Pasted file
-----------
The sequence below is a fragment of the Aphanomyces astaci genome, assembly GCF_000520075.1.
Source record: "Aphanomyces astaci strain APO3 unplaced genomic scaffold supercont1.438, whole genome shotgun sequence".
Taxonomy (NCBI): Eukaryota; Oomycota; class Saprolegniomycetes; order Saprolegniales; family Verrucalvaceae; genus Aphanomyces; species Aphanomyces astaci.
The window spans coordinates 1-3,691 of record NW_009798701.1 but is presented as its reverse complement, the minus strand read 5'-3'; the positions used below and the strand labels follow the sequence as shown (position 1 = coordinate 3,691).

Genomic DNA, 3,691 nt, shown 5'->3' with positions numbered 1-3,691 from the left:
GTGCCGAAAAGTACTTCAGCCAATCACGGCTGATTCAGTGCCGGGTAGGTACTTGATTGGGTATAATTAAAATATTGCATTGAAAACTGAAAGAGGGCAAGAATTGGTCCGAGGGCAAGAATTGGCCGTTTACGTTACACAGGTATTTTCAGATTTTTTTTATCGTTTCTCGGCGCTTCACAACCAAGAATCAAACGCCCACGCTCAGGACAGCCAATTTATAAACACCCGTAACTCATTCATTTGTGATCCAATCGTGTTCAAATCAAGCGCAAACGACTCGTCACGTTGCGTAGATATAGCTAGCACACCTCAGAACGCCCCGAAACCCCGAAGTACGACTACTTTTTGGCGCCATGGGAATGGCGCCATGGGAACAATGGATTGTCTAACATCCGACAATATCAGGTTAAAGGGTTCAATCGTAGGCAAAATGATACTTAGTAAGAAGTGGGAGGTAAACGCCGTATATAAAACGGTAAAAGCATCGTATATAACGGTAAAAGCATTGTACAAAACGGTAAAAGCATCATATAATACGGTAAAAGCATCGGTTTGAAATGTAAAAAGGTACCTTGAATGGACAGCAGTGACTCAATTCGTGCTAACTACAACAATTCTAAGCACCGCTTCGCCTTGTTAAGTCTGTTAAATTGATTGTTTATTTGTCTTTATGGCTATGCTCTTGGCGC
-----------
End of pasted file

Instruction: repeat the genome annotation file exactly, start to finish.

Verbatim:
The sequence below is a fragment of the Aphanomyces astaci genome, assembly GCF_000520075.1.
Source record: "Aphanomyces astaci strain APO3 unplaced genomic scaffold supercont1.438, whole genome shotgun sequence".
Taxonomy (NCBI): Eukaryota; Oomycota; class Saprolegniomycetes; order Saprolegniales; family Verrucalvaceae; genus Aphanomyces; species Aphanomyces astaci.
The window spans coordinates 1-3,691 of record NW_009798701.1 but is presented as its reverse complement, the minus strand read 5'-3'; the positions used below and the strand labels follow the sequence as shown (position 1 = coordinate 3,691).

Genomic DNA, 3,691 nt, shown 5'->3' with positions numbered 1-3,691 from the left:
GTGCCGAAAAGTACTTCAGCCAATCACGGCTGATTCAGTGCCGGGTAGGTACTTGATTGGGTATAATTAAAATATTGCATTGAAAACTGAAAGAGGGCAAGAATTGGTCCGAGGGCAAGAATTGGCCGTTTACGTTACACAGGTATTTTCAGATTTTTTTTATCGTTTCTCGGCGCTTCACAACCAAGAATCAAACGCCCACGCTCAGGACAGCCAATTTATAAACACCCGTAACTCATTCATTTGTGATCCAATCGTGTTCAAATCAAGCGCAAACGACTCGTCACGTTGCGTAGATATAGCTAGCACACCTCAGAACGCCCCGAAACCCCGAAGTACGACTACTTTTTGGCGCCATGGGAATGGCGCCATGGGAACAATGGATTGTCTAACATCCGACAATATCAGGTTAAAGGGTTCAATCGTAGGCAAAATGATACTTAGTAAGAAGTGGGAGGTAAACGCCGTATATAAAACGGTAAAAGCATCGTATATAACGGTAAAAGCATTGTACAAAACGGTAAAAGCATCATATAATACGGTAAAAGCATCGGTTTGAAATGTAAAAAGGTACCTTGAATGGACAGCAGTGACTCAATTCGTGCTAACTACAACAATTCTAAGCACCGCTTCGCCTTGTTAAGTCTGTTAAATTGATTGTTTATTTGTCTTTATGGCTATGCTCTTGGCGC